Siberian Miners Meet To Decide Whether To End Strike With PM-Soviet-Labor Peace, Bjt
May. 08, 1991
MOSCOW (AP) _ Coal miners in western Siberia, the last major holdouts in a costly, 2- month-old national strike, agreed today to return to work.
All but 12 mines in the vast Kuznetsk basin, the Soviet Union's second most important coal producing region, will resume work on Friday, said Sergei Zelenkov, the strike committee co-chairman.
Miners in the Kuznetsk basin and those at six pits on the Far East island of Sakhalin were the only miners still participating in the strike that began March 1, according to the Independent Union of Miners. Miners in the Far East region of Vorkuta earlier voted to resume work on Friday.
At its height, the strike idled one-quarter to one-third of the country's 600 mines and 300,000 of its 1.2 million miners.
Kuznetsk miners refused to resume work until they reviewed a document in which President Mikhail S. Gorbachev agreed to relinquish control over half the country's coal mines to the Russian Federation, led by Boris N. Yeltsin.
The Sakhalin miners also were holding out for proof they will be transferred to Russian jurisdiction.
Copies of the agreement were hand-delivered to the Kuznetsk miners today after they refused to consider a text dictated over the telephone from Moscow by regional strike committee chairman Vyacheslav Golikov.
Miners' representatives from 16 cities in the Kuznetsk basin voted 14-2 in favor of joining the growing return-to-work movement, Zelenkov said by telephone from Kemerevo. They represent 41 of the region's 53 mines, he said.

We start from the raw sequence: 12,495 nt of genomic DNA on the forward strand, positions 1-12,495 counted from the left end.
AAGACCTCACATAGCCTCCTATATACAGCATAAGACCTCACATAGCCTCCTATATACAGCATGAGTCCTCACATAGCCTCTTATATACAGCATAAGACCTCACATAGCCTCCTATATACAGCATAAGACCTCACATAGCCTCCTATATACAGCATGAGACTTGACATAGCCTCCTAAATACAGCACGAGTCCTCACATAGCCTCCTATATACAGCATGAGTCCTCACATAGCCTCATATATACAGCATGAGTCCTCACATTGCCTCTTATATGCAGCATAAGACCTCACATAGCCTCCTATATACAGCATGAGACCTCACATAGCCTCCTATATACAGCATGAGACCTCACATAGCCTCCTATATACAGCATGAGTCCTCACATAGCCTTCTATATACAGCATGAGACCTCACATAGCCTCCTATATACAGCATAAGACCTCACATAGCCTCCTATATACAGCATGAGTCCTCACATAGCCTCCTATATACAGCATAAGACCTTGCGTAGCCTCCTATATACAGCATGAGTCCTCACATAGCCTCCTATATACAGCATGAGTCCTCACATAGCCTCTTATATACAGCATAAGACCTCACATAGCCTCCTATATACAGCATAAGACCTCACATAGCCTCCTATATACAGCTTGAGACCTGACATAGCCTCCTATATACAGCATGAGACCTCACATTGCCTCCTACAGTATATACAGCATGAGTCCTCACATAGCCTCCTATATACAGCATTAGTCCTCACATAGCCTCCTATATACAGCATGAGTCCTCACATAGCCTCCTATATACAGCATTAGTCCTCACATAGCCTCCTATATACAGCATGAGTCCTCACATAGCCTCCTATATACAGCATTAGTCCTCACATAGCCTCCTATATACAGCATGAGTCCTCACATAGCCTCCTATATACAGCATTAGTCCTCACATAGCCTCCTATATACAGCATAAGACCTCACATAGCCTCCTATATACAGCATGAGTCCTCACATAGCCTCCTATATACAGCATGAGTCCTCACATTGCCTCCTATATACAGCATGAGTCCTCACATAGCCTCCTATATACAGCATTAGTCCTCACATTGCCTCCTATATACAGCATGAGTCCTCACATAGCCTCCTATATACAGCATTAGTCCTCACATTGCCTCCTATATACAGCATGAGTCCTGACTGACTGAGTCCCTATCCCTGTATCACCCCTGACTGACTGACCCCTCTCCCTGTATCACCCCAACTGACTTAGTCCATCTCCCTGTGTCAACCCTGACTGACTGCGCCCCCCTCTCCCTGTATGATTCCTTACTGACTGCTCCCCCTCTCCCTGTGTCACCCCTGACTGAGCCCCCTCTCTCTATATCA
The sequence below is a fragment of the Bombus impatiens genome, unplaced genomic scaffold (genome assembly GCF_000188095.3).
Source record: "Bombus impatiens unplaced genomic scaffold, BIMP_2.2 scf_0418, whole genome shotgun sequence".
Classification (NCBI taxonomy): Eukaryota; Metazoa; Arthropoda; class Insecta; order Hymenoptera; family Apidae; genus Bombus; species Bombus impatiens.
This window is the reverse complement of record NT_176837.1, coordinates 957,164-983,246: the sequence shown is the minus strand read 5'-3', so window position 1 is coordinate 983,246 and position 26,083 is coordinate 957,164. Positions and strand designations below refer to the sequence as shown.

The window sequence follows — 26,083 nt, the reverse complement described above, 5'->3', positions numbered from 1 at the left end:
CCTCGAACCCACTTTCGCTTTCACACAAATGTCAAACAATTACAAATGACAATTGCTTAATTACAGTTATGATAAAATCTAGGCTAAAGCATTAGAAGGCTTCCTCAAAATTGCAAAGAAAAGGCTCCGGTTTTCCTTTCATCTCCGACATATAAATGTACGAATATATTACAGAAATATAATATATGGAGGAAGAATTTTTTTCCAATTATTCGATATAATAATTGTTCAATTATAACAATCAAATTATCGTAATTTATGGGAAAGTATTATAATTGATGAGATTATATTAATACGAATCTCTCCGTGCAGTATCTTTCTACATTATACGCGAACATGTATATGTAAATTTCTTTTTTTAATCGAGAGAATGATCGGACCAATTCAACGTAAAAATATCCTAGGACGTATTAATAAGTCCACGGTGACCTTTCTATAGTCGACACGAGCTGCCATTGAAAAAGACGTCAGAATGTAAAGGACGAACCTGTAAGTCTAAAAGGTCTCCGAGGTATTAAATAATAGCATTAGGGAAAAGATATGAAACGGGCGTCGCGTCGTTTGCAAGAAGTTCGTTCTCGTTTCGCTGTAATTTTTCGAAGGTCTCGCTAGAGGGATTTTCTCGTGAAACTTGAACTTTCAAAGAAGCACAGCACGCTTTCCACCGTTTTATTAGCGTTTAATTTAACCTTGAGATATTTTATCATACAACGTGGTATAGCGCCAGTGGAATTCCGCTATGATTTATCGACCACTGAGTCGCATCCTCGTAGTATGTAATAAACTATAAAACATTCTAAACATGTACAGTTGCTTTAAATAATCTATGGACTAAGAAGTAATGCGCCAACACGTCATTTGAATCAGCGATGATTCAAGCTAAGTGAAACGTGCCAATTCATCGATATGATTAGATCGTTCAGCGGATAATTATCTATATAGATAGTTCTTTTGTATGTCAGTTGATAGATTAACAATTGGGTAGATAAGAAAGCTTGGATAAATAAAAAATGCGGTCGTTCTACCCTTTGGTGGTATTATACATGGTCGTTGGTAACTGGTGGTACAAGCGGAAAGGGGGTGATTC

Miners at 12 pits in Beriozovsk and Leninska-Kuznetsk will hold separate meetings on Friday to decide whether to prolong the walkout, he said.
The agreement signed Monday transfers control of the mines from Gorbachev's central government, with its cumbersome bureaucracy, to Russia, where Yeltsin heads a more economically progressive administration.
Yeltsin has promised miners full economic independence, including the right to switch to private ownership.
Miners hope the Russian government will act on their demands for higher wages and better working conditions. Most have given up their political demands, which ranged from Gorbachev's resignation to greater-power sharing with the republics.
''The main reason we stopped (the strike) is that the men are tired and worn-out,'' said the miners' union spokesman, Boris Vasilenko.
''We are going to rise again as soon as we accumulate enough forces.''
Miners currently earn an average of $660 a month, about 40 percent above the national average. They want wages to be linked to inflation.
The official Tass news agency said strikes in the first quarter of the year cost the Soviet Union $374 million in lost production. It said most of the shortfalls occurred in March and were due to the coal strike.
Striking miners in Kazakhstan returned to work in late March after the republic's government agreed to take control of their mines.
Ukrainian miners, including those in the Donbass coal basin, the country's largest, have also suspended their strike.